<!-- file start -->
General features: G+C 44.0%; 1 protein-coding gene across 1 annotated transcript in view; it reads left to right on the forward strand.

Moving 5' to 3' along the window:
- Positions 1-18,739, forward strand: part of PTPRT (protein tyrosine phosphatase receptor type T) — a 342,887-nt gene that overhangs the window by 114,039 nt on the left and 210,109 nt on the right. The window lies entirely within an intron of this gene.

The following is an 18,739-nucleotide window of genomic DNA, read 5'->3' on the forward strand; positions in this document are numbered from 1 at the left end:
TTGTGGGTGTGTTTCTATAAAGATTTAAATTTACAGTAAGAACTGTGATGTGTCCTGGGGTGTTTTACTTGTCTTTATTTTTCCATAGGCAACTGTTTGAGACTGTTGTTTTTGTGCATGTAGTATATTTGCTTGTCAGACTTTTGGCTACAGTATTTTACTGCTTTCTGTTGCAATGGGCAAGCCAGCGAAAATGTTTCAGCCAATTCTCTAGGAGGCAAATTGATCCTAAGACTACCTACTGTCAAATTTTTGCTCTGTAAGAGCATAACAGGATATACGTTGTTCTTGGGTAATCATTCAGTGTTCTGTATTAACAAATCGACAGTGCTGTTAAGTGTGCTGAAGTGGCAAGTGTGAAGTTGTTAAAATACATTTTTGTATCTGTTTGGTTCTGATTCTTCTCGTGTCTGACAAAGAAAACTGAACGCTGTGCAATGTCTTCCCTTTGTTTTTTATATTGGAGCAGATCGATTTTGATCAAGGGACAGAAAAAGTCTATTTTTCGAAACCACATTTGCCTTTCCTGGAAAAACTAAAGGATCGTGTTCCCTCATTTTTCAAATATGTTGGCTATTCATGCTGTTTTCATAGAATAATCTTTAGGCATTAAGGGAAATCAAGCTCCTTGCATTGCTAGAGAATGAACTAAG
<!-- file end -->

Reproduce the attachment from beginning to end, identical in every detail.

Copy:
General features: G+C 44.0%; 1 protein-coding gene across 1 annotated transcript in view; it reads left to right on the forward strand.

Moving 5' to 3' along the window:
- Positions 1-18,739, forward strand: part of PTPRT (protein tyrosine phosphatase receptor type T) — a 342,887-nt gene that overhangs the window by 114,039 nt on the left and 210,109 nt on the right. The window lies entirely within an intron of this gene.

The following is an 18,739-nucleotide window of genomic DNA, read 5'->3' on the forward strand; positions in this document are numbered from 1 at the left end:
TTGTGGGTGTGTTTCTATAAAGATTTAAATTTACAGTAAGAACTGTGATGTGTCCTGGGGTGTTTTACTTGTCTTTATTTTTCCATAGGCAACTGTTTGAGACTGTTGTTTTTGTGCATGTAGTATATTTGCTTGTCAGACTTTTGGCTACAGTATTTTACTGCTTTCTGTTGCAATGGGCAAGCCAGCGAAAATGTTTCAGCCAATTCTCTAGGAGGCAAATTGATCCTAAGACTACCTACTGTCAAATTTTTGCTCTGTAAGAGCATAACAGGATATACGTTGTTCTTGGGTAATCATTCAGTGTTCTGTATTAACAAATCGACAGTGCTGTTAAGTGTGCTGAAGTGGCAAGTGTGAAGTTGTTAAAATACATTTTTGTATCTGTTTGGTTCTGATTCTTCTCGTGTCTGACAAAGAAAACTGAACGCTGTGCAATGTCTTCCCTTTGTTTTTTATATTGGAGCAGATCGATTTTGATCAAGGGACAGAAAAAGTCTATTTTTCGAAACCACATTTGCCTTTCCTGGAAAAACTAAAGGATCGTGTTCCCTCATTTTTCAAATATGTTGGCTATTCATGCTGTTTTCATAGAATAATCTTTAGGCATTAAGGGAAATCAAGCTCCTTGCATTGCTAGAGAATGAACTAAG